Deakin PhD graduate working to improve rehabilitation care in India
A doctor by training, Niveditha Devasenapathy has always been passionate about helping society and improving patient care through research. Her passion led her to shift her career path from clinical practice to research and training. While in pursuit of excellence, she learned about the Deakin India Research Initiative (DIRI) that provides an opportunity for researchers to pursue a fully-funded in-country PhD program at Deakin University while being employed at a partner institution.
Talking about her journey, Niveditha says ‘I enrolled for a PhD scholarship at Deakin University in 2016 and around the same time secured funding for my thesis project through an intramural competitive grant at Public Health Foundation of India. I chose the School of Exercise and Nutrition Sciences as it is a well-known department and suited to my research area. This arrangement also allowed me to pursue my thesis project being in India, guided remotely by my supervisors at Deakin, Professor Daniel Belavy and Professor Ralph Maddison. I recently completed my PhD in October 2020 studying recovery after knee replacement surgery among Indian patients.’
“I chose the School of Exercise and Nutrition Sciences as it is a well-known department and suited to my research area.”
Niveditha was motivated to work in this area by her personal experience of being a caregiver to a family member who underwent a knee replacement procedure. She was struck by the paucity of data regarding standardised care pathways, challenges experienced by patients during recovery and overburdened health care providers in developing countries.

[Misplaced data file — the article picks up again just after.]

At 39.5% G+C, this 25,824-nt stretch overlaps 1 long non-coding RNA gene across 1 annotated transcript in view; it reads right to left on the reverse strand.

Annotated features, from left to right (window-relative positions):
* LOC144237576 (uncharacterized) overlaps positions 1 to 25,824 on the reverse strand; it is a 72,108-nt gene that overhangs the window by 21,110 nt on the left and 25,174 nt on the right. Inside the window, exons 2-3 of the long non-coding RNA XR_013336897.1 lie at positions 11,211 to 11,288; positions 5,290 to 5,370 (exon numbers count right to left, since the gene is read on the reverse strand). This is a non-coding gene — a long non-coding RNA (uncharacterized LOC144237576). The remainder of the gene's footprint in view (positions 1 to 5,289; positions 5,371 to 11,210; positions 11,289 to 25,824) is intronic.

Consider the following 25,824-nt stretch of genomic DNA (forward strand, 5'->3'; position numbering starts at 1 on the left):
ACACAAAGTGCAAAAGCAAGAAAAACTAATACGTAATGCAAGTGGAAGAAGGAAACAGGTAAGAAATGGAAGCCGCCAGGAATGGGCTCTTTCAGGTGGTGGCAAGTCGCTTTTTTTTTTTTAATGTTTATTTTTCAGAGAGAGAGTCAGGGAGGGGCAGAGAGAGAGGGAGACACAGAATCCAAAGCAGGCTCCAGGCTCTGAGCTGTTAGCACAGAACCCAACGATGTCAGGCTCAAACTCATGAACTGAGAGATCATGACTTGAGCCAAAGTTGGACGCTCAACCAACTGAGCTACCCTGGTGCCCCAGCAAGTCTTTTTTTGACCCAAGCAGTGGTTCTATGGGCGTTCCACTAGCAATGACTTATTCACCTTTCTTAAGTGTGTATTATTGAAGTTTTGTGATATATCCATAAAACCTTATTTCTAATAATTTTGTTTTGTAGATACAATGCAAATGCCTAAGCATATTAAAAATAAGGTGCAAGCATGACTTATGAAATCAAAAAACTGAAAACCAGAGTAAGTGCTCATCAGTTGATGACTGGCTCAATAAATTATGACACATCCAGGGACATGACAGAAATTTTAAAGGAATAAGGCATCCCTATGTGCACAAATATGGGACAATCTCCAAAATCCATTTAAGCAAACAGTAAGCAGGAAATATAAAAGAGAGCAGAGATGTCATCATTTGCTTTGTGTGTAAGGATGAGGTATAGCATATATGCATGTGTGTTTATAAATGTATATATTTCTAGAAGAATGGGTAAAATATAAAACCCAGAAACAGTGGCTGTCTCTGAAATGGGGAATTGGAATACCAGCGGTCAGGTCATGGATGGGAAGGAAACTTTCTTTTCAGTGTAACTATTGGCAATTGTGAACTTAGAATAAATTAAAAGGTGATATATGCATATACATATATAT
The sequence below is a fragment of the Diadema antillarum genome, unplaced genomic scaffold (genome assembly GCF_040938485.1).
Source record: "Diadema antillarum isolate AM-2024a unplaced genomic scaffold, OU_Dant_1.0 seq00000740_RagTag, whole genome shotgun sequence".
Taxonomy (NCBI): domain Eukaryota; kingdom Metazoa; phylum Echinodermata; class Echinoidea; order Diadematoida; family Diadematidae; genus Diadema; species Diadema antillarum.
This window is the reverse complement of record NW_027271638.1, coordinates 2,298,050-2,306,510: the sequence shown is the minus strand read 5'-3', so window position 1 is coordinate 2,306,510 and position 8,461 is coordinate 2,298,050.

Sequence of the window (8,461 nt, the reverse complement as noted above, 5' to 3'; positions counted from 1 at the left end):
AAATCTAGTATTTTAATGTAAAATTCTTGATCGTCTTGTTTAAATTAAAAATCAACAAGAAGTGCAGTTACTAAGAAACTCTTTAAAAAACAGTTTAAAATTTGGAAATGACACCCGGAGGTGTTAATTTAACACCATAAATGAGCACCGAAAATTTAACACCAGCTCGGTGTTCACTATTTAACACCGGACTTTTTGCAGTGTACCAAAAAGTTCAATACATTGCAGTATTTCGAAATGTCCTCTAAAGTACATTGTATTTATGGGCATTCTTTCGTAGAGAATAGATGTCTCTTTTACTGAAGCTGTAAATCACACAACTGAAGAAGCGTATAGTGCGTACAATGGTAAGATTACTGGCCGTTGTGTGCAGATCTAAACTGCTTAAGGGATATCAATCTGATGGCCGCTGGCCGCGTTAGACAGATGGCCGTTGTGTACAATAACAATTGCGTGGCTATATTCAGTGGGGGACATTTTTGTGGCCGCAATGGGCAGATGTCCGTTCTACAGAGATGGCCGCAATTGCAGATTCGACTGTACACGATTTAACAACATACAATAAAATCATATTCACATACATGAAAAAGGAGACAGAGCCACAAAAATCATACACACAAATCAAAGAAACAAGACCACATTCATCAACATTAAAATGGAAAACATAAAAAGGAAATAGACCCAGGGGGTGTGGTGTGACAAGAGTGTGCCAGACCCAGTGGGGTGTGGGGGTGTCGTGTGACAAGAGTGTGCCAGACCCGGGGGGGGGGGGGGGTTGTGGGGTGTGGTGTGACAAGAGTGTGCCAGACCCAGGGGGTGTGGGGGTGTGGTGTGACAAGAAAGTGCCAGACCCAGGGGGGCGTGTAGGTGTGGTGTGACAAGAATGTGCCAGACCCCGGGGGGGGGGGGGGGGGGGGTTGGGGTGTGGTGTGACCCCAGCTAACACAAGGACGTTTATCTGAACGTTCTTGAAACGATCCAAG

‘My PhD helped me to think clearly and improve my scientific writing skills. It gave me the confidence to apply for a national level, highly competitive Clinical and Public Health intermediate Fellowship grant (2020). I was successful in securing the five-year fellowship that will enable me to develop and evaluate a telerehabilitation intervention for post knee replacement care in India,’ adds Niveditha.
If telerehabilitation is found to be feasible, acceptable and better than existing care in public health care settings, then this approach of providing support and monitoring remotely can be extended to the optimal treatment for other chronic disease conditions, particularly those involving the elderly.
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